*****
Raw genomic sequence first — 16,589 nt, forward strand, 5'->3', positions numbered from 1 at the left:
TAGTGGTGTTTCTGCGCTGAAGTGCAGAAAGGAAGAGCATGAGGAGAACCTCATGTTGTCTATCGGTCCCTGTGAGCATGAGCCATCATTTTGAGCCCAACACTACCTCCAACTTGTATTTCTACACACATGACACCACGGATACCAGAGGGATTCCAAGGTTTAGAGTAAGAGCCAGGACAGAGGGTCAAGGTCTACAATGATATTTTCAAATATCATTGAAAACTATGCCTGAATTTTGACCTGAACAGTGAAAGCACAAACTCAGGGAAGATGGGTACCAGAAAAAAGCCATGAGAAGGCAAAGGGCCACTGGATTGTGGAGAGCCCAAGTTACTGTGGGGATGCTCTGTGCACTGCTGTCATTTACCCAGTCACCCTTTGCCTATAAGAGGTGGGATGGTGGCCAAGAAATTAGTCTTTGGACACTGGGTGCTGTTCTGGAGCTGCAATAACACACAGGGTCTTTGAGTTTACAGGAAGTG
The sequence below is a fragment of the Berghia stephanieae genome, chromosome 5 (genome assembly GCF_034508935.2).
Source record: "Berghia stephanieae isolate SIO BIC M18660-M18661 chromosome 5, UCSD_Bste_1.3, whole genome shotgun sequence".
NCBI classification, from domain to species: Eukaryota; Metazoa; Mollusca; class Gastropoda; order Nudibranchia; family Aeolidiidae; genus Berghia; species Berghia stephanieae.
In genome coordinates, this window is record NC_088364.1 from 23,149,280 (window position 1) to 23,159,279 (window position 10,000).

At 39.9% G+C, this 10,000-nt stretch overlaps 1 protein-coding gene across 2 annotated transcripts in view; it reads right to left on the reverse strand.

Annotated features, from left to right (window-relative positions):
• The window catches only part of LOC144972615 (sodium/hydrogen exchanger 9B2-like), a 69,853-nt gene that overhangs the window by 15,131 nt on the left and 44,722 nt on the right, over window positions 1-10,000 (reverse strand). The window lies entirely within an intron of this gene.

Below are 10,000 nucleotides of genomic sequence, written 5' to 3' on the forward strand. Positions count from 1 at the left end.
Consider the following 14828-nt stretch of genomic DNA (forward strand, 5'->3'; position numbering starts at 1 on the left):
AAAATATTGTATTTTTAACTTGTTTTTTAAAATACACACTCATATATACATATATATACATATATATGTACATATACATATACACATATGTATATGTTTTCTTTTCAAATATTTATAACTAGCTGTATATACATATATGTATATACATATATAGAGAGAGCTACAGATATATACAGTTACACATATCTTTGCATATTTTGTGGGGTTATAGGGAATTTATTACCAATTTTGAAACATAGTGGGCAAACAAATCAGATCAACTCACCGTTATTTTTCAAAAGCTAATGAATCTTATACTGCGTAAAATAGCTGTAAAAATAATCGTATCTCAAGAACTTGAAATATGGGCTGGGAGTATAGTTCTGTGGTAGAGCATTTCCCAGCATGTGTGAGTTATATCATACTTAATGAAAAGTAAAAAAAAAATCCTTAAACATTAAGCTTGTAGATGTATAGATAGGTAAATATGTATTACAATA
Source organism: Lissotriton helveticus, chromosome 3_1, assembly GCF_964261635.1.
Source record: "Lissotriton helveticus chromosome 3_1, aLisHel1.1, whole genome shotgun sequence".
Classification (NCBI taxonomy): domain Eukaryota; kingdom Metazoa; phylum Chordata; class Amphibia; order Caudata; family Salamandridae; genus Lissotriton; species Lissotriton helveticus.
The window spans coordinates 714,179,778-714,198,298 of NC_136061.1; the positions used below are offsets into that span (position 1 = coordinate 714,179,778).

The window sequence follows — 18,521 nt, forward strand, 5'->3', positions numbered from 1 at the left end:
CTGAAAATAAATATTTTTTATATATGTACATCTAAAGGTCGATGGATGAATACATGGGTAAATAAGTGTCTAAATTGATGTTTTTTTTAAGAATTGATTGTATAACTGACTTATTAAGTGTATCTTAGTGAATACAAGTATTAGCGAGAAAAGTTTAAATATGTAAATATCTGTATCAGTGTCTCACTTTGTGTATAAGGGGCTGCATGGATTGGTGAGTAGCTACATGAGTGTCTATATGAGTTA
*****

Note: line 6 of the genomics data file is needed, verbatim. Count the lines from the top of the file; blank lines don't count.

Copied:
In genome coordinates, this window is record NC_088364.1 from 23,149,280 (window position 1) to 23,159,279 (window position 10,000).